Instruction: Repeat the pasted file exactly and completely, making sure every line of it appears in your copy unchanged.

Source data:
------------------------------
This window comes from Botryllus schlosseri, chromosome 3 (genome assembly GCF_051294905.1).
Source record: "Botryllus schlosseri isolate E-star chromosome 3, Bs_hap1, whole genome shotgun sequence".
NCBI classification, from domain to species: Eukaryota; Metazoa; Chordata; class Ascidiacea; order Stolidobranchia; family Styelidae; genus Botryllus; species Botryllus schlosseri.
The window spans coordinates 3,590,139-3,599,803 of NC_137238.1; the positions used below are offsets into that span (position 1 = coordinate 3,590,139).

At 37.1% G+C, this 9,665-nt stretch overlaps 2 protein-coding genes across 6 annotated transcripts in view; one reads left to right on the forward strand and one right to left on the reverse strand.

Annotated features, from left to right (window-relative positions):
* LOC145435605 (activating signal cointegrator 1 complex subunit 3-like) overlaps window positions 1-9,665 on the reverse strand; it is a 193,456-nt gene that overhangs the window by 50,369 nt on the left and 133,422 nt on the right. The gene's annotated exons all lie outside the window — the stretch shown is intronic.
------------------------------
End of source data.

This window comes from Botryllus schlosseri, chromosome 3 (genome assembly GCF_051294905.1).
Source record: "Botryllus schlosseri isolate E-star chromosome 3, Bs_hap1, whole genome shotgun sequence".
NCBI classification, from domain to species: Eukaryota; Metazoa; Chordata; class Ascidiacea; order Stolidobranchia; family Styelidae; genus Botryllus; species Botryllus schlosseri.
The window spans coordinates 3,590,139-3,599,803 of NC_137238.1; the positions used below are offsets into that span (position 1 = coordinate 3,590,139).

At 37.1% G+C, this 9,665-nt stretch overlaps 2 protein-coding genes across 6 annotated transcripts in view; one reads left to right on the forward strand and one right to left on the reverse strand.

Annotated features, from left to right (window-relative positions):
* LOC145435605 (activating signal cointegrator 1 complex subunit 3-like) overlaps window positions 1-9,665 on the reverse strand; it is a 193,456-nt gene that overhangs the window by 50,369 nt on the left and 133,422 nt on the right. The gene's annotated exons all lie outside the window — the stretch shown is intronic.